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Left untreated, an inflamed appendix can burst. The infection can then spread throughout the abdominal cavity and into the bloodstream. The appendix hangs from the lower right side of the large intestine. If your husband’s pain is predominantly on his left side, it’s probably not appendicitis.
The appendix is a piece of tubing located at the bottom of the colon on the right lower part of the abdomen. It has no known function in modern humans, but was thought to possibly be a type of extra stomach back in our cavepeople days. Currently it's only purpose is to get infected and removed by surgeons.
Appendicitis is an inflammation of the appendix, a finger-shaped pouch that projects from your colon on the lower right side of your abdomen. Appendicitis causes pain in your lower right abdomen. However, in most people, pain begins around the navel and then moves.
Dull pain near the navel or the upper or lower abdomen that becomes sharp as it moves to the lower right abdomen; this is usually the first sign, but it occurs in less than half of appendicitis cases.
Right Side Here is a diagram showing the position of the appendix in body : As we can see from the diagram, the appendix is located in right lower part of our abdomen.
Your appendix is approximately two to three inches from the naval and down on the right side. It is a small sac that is attached to the large intestine. At times is flares up then you have what they call appendicitis. They say there is no known use for it, but I say if the Good Lord put it there, it is there for aa reason.
Appendicitis is inflammation of the appendix. Symptoms commonly include right lower abdominal pain, nausea, vomiting, and decreased appetite. However, approximately 40% of people do not have these typical symptoms. Severe complications of a ruptured appendix include widespread, painful inflammation of the inner lining of the abdominal wall and sepsis. Appendicitis is caused by a blockage of the hollow portion of the appendix. This is most commonly due to a calcified "stone" made of feces. Inflamed lymphoid tissue from a viral infection, parasites, gallstone, or tumors may also cause the blockage. This blockage leads to increased pressures in the appendix, decreased blood flow to the tissues of the appendix, and bacterial growth inside the appendix causing inflammation. The combination of inflammation, reduced blood flow to the appendix and distention of the appendix causes tissue injury and tissue death. If this process is left untreated, the appendix may burst, releasing bacteria into the abdominal cavity, leading to increased complications. The diagnosis of appendicitis is largely based on the person's signs and symptoms. In cases where the diagnosis is unclear, close observation, medical imaging, and laboratory tests can be helpful. The two most common imaging tests used are an ultrasound and computed tomography (CT scan). CT scan has been shown to be more accurate than ultrasound in detecting acute appendicitis. However, ultrasound may be preferred as the first imaging test in children and pregnant women because of the risks associated with radiation exposure from CT scans. The standard treatment for acute appendicitis is surgical removal of the appendix. This may be done by an open incision in the abdomen (laparotomy) or through a few smaller incisions with the help of cameras (laparoscopy). Surgery decreases the risk of side effects or death associated with rupture of the appendix. Antibiotics may be equally effective in certain cases of non-ruptured appendicitis. It is one of the most common and significant causes of severe abdominal pain that comes on quickly. In 2015 about 11.6 million cases of appendicitis occurred which resulted in about 50,100 deaths. In the United States, appendicitis is the most common cause of sudden abdominal pain requiring surgery. Each year in the United States, more than 300,000 people with appendicitis have their appendix surgically removed. Reginald Fitz is credited with being the first person to describe the condition in 1886.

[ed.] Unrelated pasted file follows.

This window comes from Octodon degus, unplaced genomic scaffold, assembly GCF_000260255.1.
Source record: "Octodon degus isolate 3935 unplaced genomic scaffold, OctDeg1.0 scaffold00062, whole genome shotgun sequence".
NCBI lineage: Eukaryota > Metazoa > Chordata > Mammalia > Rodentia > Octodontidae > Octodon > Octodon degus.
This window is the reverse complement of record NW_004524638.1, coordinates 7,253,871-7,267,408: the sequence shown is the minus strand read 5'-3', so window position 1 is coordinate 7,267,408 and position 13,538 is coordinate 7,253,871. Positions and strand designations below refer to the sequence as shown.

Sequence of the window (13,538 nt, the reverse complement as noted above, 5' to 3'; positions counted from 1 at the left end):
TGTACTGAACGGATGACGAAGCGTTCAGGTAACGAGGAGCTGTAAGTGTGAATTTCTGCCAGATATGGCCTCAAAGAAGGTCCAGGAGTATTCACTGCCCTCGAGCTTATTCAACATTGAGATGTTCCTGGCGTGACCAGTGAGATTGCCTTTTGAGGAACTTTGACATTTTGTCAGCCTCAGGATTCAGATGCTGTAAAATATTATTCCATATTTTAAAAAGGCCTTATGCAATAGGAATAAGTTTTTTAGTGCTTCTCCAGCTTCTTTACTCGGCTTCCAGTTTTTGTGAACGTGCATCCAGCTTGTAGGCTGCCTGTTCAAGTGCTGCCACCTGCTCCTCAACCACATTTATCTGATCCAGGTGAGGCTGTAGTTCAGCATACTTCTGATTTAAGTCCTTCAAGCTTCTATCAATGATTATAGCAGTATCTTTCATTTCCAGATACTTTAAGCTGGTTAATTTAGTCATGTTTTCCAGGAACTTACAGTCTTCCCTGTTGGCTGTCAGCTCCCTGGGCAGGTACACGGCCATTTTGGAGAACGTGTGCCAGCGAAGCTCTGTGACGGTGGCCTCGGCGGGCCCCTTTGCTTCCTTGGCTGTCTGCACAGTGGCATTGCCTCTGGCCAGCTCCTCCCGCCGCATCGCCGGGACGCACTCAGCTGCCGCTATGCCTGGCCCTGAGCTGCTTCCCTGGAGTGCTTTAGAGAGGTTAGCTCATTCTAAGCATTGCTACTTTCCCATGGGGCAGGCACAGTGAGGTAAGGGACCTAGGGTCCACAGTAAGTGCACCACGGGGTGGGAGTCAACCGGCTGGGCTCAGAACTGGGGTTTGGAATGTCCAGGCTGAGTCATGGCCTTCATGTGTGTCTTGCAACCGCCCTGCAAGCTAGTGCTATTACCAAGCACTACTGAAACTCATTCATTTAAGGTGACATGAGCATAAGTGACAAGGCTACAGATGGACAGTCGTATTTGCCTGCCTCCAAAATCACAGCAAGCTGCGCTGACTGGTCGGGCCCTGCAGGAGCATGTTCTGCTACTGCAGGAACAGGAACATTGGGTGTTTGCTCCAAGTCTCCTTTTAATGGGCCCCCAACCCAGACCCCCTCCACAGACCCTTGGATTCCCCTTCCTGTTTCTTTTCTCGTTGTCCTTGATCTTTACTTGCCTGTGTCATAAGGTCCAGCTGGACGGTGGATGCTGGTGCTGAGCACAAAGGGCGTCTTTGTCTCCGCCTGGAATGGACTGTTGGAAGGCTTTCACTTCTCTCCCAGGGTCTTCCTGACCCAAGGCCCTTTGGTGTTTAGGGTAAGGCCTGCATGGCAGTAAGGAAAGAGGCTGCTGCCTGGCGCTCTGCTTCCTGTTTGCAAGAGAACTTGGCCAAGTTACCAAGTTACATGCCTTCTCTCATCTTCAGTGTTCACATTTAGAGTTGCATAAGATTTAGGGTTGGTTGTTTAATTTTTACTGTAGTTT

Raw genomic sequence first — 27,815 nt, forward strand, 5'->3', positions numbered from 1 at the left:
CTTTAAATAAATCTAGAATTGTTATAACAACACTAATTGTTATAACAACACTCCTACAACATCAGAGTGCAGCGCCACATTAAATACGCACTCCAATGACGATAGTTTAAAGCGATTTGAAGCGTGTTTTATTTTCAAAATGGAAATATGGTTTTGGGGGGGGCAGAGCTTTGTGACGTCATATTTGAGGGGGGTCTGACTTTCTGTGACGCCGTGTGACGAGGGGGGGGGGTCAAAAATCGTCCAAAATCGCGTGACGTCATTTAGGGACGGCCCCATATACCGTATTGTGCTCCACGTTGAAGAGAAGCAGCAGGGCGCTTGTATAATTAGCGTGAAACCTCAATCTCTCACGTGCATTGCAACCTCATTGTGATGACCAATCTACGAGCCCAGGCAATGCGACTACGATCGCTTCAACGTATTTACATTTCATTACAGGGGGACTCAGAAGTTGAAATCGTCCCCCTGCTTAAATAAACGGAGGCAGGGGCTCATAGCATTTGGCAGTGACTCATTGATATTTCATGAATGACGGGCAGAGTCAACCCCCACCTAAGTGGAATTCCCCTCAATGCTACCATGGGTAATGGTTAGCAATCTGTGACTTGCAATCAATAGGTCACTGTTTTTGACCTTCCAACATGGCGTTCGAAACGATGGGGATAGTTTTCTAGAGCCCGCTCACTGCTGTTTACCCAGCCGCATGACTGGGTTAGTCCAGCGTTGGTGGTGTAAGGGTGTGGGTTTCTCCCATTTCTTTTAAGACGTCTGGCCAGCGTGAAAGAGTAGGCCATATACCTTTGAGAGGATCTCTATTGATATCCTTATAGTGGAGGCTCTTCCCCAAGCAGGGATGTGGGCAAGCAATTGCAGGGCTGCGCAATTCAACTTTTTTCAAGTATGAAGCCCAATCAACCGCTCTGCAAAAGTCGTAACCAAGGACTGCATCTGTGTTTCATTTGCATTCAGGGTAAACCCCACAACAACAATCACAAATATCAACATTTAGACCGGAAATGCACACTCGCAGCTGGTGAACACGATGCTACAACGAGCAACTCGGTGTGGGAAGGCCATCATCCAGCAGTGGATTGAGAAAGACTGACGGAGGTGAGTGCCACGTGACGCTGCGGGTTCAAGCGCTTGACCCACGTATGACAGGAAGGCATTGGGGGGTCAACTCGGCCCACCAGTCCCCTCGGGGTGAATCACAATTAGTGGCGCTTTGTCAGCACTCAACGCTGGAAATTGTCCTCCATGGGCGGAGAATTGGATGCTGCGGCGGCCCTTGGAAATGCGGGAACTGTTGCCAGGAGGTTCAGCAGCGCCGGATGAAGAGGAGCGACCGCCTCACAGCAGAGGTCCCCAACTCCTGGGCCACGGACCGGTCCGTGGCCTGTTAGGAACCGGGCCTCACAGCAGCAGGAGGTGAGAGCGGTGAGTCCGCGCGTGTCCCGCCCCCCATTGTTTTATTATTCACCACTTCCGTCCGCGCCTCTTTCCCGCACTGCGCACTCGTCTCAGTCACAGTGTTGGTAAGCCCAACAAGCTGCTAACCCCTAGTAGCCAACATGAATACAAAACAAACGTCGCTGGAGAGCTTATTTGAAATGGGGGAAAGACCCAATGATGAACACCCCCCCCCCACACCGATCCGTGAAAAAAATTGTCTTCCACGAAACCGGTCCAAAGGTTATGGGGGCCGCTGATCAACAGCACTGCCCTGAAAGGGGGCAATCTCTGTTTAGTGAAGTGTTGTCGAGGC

Rovsing's sign is pain in the RLQ (near the appendix) experienced when the LLQ is palpated. McBurney's point at #1Rovsing's sign, named after the Danish surgeon Niels Thorkild Rovsing (1862–1927), is a sign of appendicitis. If palpation of the left lower quadrant of a person's abdomen increases the pain felt in the right lower quadrant, the patient is said to have a positive Rovsing's sign and may have appendicitis. In acute appendicitis, palpation in the left iliac fossa may produce pain in the right iliac fossa.
right The appendix (or vermiform appendix; also cecal or caecal appendix; vermix; or vermiform process) is a finger-like, blind-ended tube connected to the cecum, from which it develops in the embryo. The cecum is a pouchlike structure of the colon, located at the junction of the small and the large intestines. The term "vermiform" comes from Latin and means "worm-shaped." The appendix has been called a vestigial organ.